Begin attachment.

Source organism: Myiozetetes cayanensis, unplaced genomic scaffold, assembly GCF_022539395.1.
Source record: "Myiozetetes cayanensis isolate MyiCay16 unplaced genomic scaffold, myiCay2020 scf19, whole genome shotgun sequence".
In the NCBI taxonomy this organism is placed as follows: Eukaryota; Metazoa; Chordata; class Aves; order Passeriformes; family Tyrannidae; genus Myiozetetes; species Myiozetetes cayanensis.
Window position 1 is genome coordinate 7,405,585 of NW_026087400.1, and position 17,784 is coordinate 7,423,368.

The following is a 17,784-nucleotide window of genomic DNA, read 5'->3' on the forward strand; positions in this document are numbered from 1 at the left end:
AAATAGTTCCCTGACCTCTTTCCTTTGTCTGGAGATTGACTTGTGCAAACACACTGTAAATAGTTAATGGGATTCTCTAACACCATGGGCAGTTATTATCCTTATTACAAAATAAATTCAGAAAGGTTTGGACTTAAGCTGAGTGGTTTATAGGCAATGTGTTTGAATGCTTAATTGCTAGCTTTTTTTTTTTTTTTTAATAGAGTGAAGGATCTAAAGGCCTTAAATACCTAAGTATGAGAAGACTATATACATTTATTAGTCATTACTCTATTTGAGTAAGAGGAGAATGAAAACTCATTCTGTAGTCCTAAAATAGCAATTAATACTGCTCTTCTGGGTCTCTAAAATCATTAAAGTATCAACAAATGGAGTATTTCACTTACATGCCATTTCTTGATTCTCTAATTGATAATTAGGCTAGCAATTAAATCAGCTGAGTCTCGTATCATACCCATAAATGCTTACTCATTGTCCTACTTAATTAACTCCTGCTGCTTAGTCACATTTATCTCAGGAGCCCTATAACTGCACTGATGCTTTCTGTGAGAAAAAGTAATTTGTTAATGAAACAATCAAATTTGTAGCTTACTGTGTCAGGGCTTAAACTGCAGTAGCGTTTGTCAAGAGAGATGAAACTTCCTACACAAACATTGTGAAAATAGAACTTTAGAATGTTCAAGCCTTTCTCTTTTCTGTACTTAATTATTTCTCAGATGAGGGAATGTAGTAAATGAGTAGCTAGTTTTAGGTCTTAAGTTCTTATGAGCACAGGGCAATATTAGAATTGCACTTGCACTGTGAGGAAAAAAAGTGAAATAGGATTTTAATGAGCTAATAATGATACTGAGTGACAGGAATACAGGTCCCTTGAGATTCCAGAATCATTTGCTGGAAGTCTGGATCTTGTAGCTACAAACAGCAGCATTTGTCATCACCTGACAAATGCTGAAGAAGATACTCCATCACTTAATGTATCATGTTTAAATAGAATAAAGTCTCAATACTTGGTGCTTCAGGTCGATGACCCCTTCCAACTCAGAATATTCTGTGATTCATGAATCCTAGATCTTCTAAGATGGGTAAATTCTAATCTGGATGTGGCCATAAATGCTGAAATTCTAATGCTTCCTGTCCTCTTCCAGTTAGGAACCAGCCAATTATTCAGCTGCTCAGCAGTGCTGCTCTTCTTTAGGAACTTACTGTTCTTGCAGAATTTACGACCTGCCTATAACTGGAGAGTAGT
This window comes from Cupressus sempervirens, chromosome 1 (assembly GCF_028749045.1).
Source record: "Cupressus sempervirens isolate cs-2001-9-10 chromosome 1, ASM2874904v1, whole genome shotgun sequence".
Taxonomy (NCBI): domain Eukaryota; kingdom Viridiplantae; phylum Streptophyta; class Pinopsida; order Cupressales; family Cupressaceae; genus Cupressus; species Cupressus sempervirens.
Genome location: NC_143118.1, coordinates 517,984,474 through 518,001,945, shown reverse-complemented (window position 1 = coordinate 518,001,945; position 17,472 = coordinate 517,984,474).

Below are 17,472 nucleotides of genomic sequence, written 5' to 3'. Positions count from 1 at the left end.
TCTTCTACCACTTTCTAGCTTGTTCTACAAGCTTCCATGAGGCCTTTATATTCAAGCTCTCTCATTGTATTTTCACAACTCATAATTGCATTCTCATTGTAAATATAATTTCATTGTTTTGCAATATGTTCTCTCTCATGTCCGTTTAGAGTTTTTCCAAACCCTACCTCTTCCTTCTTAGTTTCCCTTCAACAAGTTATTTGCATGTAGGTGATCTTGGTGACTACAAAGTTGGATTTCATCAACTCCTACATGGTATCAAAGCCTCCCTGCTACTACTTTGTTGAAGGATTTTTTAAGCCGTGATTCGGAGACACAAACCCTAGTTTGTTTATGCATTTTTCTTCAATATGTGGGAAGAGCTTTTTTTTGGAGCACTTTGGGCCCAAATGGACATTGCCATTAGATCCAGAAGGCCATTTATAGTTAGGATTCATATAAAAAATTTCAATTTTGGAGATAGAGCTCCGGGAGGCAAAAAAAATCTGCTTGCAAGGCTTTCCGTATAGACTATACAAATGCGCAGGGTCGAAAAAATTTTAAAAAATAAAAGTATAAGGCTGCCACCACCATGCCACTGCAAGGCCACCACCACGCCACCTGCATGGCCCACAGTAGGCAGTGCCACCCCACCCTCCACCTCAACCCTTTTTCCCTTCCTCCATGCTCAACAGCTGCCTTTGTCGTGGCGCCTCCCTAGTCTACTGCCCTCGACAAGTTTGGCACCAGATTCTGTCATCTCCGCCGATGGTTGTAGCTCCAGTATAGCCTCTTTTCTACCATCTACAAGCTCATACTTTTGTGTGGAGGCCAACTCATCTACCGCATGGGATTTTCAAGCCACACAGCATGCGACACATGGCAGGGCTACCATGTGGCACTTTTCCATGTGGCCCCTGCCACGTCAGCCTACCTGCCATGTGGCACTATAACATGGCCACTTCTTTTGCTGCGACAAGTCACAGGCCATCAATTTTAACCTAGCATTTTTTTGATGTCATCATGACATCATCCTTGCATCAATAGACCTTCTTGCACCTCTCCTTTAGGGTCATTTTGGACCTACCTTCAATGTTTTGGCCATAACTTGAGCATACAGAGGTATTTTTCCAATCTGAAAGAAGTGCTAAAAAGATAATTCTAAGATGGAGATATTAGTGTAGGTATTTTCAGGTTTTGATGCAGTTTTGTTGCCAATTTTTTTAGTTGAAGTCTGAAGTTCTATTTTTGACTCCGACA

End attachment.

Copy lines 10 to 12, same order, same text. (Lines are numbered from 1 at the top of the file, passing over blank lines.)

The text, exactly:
Genome location: NC_143118.1, coordinates 517,984,474 through 518,001,945, shown reverse-complemented (window position 1 = coordinate 518,001,945; position 17,472 = coordinate 517,984,474).

Below are 17,472 nucleotides of genomic sequence, written 5' to 3'. Positions count from 1 at the left end.
TCTTCTACCACTTTCTAGCTTGTTCTACAAGCTTCCATGAGGCCTTTATATTCAAGCTCTCTCATTGTATTTTCACAACTCATAATTGCATTCTCATTGTAAATATAATTTCATTGTTTTGCAATATGTTCTCTCTCATGTCCGTTTAGAGTTTTTCCAAACCCTACCTCTTCCTTCTTAGTTTCCCTTCAACAAGTTATTTGCATGTAGGTGATCTTGGTGACTACAAAGTTGGATTTCATCAACTCCTACATGGTATCAAAGCCTCCCTGCTACTACTTTGTTGAAGGATTTTTTAAGCCGTGATTCGGAGACACAAACCCTAGTTTGTTTATGCATTTTTCTTCAATATGTGGGAAGAGCTTTTTTTTGGAGCACTTTGGGCCCAAATGGACATTGCCATTAGATCCAGAAGGCCATTTATAGTTAGGATTCATATAAAAAATTTCAATTTTGGAGATAGAGCTCCGGGAGGCAAAAAAAATCTGCTTGCAAGGCTTTCCGTATAGACTATACAAATGCGCAGGGTCGAAAAAATTTTAAAAAATAAAAGTATAAGGCTGCCACCACCATGCCACTGCAAGGCCACCACCACGCCACCTGCATGGCCCACAGTAGGCAGTGCCACCCCACCCTCCACCTCAACCCTTTTTCCCTTCCTCCATGCTCAACAGCTGCCTTTGTCGTGGCGCCTCCCTAGTCTACTGCCCTCGACAAGTTTGGCACCAGATTCTGTCATCTCCGCCGATGGTTGTAGCTCCAGTATAGCCTCTTTTCTACCATCTACAAGCTCATACTTTTGTGTGGAGGCCAACTCATCTACCGCATGGGATTTTCAAGCCACACAGCATGCGACACATGGCAGGGCTACCATGTGGCACTTTTCCATGTGGCCCCTGCCACGTCAGCCTACCTGCCATGTGGCACTATAACATGGCCACTTCTTTTGCTGCGACAAGTCACAGGCCATCAATTTTAACCTAGCATTTTTTTGATGTCATCATGACATCATCCTTGCATCAATAGACCTTCTTGCACCTCTCCTTTAGGGTCATTTTGGACCTACCTTCAATGTTTTGGCCATAACTTGAGCATACAGAGGTATTTTTCCAATCTGAAAGAAGTGCTAAAAAGATAATTCTAAGATGGAGATATTAGTGTAGGTATTTTCAGGTTTTGATGCAGTTTTGTTGCCAATTTTTTTAGTTGAAGTCTGAAGTTCTATTTTTGACTCCGACA